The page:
Classical renegades: The genre-bending experimentation of Liquid Music

L to R: Julia Holter, Sufjan Stevens, and Helado Negro performing at Liquid Music // Photos by Jayme Halbritter

L to R: Julia Holter, Sufjan Stevens, and Helado Negro performing at Liquid Music // Photos by Jayme Halbritter

When you imagine a concert presented by the Saint Paul Chamber Orchestra, you probably picture the classical pros playing Beethoven in their new concert hall at the Ordway Center for the Performing Arts. Think again.

Picture indie siren Zola Jesus and pianist Stephen Prutsman at the Amsterdam Bar & Hall. Picture rapper Serengeti collaborating with singer-songwriter Sufjan Stevens and producer Son Lux in a gallery at the Walker Art Center. Picture Wilco drummer Glenn Kotche playing with Third Coast Percussion at the SPCO Center’s Music Room.

It’s all part of an innovative series called Liquid Music—a series that takes classical music as a point of departure to explore adventurous new terrain with unique performances and fascinating collaborations among artists from different genres. “Liquid Music exists to get people excited about music they don’t know,” says curator Kate Nordstrum, “which is good for classical music and good for music in general.”

Operating under the auspices of the Saint Paul Chamber Orchestra (SPCO), Liquid Music aims to push the traditional boundaries of what listeners classify as “classical” music and explore the vast space between genres—where classical music flows into jazz, indie rock, and electronica—hence the series’ name. “It’s about taking off from one starting point and flowing into another,” Nordstrum says.

Steve Seel, who hosts a podcast associated with the series, calls it “third way” music. “It’s not really classical and not really pop,” he says, “but it’s adventurous and exploratory and experimental—yet accessible.”

Third Coast Percussion performing a song by Glenn Kotche of Wilco // Photo by Jayme Halbritter

Third Coast Percussion performing a song by Glenn Kotche of Wilco // Photo by Jayme Halbritter

Some performers in the series are artists you’d quickly associate with experimental music—people like multimedia artist Laurie Anderson, who was part of the series’ first season and will return this year. Buzzworthy singer-songwriter Julia Holter, whose new album topped many 2015 best-of lists, performed last season with the Spektral Quartet. The same season also featured freewheeling composer Bryce Dessner, best known as a member of The National, in concert with SPCO musicians and many others.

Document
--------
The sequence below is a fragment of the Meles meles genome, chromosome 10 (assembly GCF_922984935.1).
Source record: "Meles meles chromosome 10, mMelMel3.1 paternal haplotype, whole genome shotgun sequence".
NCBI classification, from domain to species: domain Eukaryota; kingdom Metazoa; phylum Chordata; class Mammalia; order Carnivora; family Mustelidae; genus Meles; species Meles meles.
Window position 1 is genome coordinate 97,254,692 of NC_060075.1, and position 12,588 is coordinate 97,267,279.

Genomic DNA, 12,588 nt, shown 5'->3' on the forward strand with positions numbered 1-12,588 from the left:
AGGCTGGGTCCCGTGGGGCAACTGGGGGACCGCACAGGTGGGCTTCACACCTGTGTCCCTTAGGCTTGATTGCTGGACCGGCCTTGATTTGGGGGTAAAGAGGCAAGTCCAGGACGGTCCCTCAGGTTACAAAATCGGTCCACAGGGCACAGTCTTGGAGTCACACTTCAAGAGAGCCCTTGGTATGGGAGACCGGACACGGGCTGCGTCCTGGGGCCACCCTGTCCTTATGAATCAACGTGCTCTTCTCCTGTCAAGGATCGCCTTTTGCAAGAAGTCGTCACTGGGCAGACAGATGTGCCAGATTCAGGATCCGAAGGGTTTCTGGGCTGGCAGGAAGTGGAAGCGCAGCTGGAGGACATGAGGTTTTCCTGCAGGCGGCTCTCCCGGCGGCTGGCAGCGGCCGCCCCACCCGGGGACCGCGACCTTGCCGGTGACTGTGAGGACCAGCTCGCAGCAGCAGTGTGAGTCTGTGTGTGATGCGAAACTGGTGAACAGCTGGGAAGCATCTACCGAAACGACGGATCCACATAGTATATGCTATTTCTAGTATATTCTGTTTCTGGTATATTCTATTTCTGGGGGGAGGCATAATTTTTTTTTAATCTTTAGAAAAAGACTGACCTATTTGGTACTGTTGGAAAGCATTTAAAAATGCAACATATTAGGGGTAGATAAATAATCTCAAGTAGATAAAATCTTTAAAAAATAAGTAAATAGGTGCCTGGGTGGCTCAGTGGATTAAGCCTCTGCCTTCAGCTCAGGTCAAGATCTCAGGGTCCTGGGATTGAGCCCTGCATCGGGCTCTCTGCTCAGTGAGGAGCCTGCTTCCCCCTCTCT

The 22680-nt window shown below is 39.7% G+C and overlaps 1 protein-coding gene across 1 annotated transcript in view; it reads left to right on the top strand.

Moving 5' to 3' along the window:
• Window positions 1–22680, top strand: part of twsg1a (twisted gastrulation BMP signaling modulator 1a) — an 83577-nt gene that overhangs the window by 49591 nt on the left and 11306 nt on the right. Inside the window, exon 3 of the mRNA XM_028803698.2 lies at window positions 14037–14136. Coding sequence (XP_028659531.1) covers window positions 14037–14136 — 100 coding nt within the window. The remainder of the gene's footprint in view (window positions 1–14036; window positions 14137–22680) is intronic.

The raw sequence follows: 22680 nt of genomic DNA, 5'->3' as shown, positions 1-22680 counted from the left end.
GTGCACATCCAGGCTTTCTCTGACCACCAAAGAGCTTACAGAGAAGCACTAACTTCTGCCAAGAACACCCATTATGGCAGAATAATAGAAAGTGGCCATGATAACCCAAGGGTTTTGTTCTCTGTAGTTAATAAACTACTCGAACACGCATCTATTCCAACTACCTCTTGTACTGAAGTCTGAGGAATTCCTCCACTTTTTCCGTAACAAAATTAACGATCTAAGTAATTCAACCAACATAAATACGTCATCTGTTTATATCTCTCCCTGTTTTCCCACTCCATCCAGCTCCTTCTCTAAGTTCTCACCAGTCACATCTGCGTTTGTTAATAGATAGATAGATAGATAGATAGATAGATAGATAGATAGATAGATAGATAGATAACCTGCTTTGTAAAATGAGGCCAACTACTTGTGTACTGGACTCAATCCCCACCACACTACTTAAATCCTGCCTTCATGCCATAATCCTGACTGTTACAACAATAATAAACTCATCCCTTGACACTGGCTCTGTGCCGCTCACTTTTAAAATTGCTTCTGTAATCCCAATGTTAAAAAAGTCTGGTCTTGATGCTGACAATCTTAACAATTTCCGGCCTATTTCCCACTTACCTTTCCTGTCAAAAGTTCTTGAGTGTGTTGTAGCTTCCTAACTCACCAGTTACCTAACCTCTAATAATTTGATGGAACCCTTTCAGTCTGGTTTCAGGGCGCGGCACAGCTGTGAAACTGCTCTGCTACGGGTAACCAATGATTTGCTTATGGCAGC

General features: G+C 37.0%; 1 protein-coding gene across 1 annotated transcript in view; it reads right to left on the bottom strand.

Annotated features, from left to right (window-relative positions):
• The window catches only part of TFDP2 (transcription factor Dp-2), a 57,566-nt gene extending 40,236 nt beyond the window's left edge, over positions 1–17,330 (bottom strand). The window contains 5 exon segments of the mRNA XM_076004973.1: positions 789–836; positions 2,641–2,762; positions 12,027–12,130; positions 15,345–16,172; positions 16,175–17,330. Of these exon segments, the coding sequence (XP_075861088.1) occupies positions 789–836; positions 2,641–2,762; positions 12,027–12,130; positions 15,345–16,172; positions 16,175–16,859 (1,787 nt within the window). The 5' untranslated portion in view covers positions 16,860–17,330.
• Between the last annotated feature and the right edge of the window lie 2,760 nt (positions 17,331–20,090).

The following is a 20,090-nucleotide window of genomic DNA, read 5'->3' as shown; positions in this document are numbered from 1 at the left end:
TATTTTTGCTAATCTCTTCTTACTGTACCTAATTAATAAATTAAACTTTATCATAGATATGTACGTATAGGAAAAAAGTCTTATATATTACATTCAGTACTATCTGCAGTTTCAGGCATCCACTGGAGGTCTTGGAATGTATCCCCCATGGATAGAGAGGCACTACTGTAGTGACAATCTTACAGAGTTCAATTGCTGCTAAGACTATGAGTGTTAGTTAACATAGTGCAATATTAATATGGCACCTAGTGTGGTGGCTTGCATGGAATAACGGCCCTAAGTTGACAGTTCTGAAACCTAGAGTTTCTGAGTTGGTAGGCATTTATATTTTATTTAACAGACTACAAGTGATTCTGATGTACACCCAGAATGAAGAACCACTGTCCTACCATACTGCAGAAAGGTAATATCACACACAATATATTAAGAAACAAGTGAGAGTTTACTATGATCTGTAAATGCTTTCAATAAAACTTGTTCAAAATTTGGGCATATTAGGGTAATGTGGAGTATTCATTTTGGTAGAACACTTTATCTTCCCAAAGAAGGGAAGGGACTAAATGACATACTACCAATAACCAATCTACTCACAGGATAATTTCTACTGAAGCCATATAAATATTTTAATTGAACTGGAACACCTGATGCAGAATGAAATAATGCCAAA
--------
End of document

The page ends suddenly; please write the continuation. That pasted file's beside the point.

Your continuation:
Some Liquid Music performers are widely known, but are showing new sides of their work. In 2014, for example, Liquid Music co-commissioned a self-titled LP from Sisyphus, a group made up of Sufjan Stevens and hip-hop artists Serengeti and Son Lux, to coincide with the opening of Jim Hodges’ art exhibition at Walker Art Center. The album layers Stevens’ signature melodies and space-age synth beats with waggish hip-hop lyrics for a sound that’s equal parts comical and earnest. Also that year, acclaimed violinist Hilary Hahn and the prepared-pianist Hauschka experimented with new melodies and sounds inspired by their collaborative album “Silfra.” And this May, Devendra Banhart promises a two-night exploration of his “musical worlds” at the Walker Art Center.

Hilary Hahn and Hauschka perform their Liquid Music set at Aria // Photo by Jayme Halbritter

Hilary Hahn and Hauschka perform their Liquid Music set at Aria // Photo by Jayme Halbritter

Nordstrum came to the SPCO with a unique background. She trained as a dancer and a musician, then went to business school and worked at a handful of organizations, including Lincoln Center. She came to her present position following a stint curating a series of performances by trailblazing artists, including Nico Muhly, at the Southern Theater in Minneapolis. When the Southern experienced a financial crisis and most of its staff had to leave, the SPCO reached out to Nordstrum to ask how they could help sustain the kind of shows she was booking.

“We rebranded the series as Liquid Music and also rededicated it to classical music,” she says. “Although not everything [in the series] is classical, there is a commitment to the classical realm.” The SPCO saw Liquid Music not just as a way to reach new audiences, but also as something that’s artistically important—something that helps to foster “a culture of exploration.”

Next page: Closer to the mainstream than you might think

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